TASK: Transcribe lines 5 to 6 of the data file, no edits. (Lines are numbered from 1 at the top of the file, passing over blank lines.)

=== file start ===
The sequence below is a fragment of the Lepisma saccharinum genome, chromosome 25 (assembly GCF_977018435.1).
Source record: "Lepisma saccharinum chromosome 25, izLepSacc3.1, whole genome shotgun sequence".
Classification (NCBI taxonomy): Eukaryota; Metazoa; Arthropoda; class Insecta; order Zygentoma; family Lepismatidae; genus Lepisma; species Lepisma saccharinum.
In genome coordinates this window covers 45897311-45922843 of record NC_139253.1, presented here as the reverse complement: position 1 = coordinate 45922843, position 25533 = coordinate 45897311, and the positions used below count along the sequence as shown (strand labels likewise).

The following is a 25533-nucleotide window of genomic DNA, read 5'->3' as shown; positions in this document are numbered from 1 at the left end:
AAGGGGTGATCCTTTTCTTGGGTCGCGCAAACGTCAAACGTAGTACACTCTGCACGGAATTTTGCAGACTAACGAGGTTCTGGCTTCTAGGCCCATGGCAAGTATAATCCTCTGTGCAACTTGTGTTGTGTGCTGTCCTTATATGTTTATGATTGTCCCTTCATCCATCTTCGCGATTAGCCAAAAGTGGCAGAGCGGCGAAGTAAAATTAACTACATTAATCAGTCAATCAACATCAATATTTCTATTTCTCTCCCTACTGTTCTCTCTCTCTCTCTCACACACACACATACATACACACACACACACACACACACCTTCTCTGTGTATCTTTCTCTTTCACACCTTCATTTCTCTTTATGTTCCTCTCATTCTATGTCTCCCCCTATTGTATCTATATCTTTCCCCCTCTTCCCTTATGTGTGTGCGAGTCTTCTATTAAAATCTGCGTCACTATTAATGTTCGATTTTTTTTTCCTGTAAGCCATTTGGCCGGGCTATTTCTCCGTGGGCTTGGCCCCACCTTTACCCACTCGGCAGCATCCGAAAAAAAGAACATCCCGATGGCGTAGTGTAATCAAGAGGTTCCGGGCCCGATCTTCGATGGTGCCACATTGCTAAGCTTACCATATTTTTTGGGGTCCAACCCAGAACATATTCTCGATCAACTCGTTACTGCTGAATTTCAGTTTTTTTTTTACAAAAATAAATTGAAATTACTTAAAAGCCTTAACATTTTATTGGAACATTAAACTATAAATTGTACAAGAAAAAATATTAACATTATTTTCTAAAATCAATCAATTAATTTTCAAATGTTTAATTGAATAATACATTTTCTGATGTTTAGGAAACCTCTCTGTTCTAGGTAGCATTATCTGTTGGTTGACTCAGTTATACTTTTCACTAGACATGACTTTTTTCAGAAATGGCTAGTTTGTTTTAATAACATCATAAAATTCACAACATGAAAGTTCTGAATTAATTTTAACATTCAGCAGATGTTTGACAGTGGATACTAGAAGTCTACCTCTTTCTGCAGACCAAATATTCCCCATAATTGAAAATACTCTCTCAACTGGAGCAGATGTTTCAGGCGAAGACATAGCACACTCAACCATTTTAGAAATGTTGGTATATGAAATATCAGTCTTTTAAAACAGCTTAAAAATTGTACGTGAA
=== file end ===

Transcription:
The following is a 25533-nucleotide window of genomic DNA, read 5'->3' as shown; positions in this document are numbered from 1 at the left end:
AAGGGGTGATCCTTTTCTTGGGTCGCGCAAACGTCAAACGTAGTACACTCTGCACGGAATTTTGCAGACTAACGAGGTTCTGGCTTCTAGGCCCATGGCAAGTATAATCCTCTGTGCAACTTGTGTTGTGTGCTGTCCTTATATGTTTATGATTGTCCCTTCATCCATCTTCGCGATTAGCCAAAAGTGGCAGAGCGGCGAAGTAAAATTAACTACATTAATCAGTCAATCAACATCAATATTTCTATTTCTCTCCCTACTGTTCTCTCTCTCTCTCTCACACACACACATACATACACACACACACACACACACACCTTCTCTGTGTATCTTTCTCTTTCACACCTTCATTTCTCTTTATGTTCCTCTCATTCTATGTCTCCCCCTATTGTATCTATATCTTTCCCCCTCTTCCCTTATGTGTGTGCGAGTCTTCTATTAAAATCTGCGTCACTATTAATGTTCGATTTTTTTTTCCTGTAAGCCATTTGGCCGGGCTATTTCTCCGTGGGCTTGGCCCCACCTTTACCCACTCGGCAGCATCCGAAAAAAAGAACATCCCGATGGCGTAGTGTAATCAAGAGGTTCCGGGCCCGATCTTCGATGGTGCCACATTGCTAAGCTTACCATATTTTTTGGGGTCCAACCCAGAACATATTCTCGATCAACTCGTTACTGCTGAATTTCAGTTTTTTTTTTACAAAAATAAATTGAAATTACTTAAAAGCCTTAACATTTTATTGGAACATTAAACTATAAATTGTACAAGAAAAAATATTAACATTATTTTCTAAAATCAATCAATTAATTTTCAAATGTTTAATTGAATAATACATTTTCTGATGTTTAGGAAACCTCTCTGTTCTAGGTAGCATTATCTGTTGGTTGACTCAGTTATACTTTTCACTAGACATGACTTTTTTCAGAAATGGCTAGTTTGTTTTAATAACATCATAAAATTCACAACATGAAAGTTCTGAATTAATTTTAACATTCAGCAGATGTTTGACAGTGGATACTAGAAGTCTACCTCTTTCTGCAGACCAAATATTCCCCATAATTGAAAATACTCTCTCAACTGGAGCAGATGTTTCAGGCGAAGACATAGCACACTCAACCATTTTAGAAATGTTGGTATATGAAATATCAGTCTTTTAAAACAGCTTAAAAATTGTACGTGAA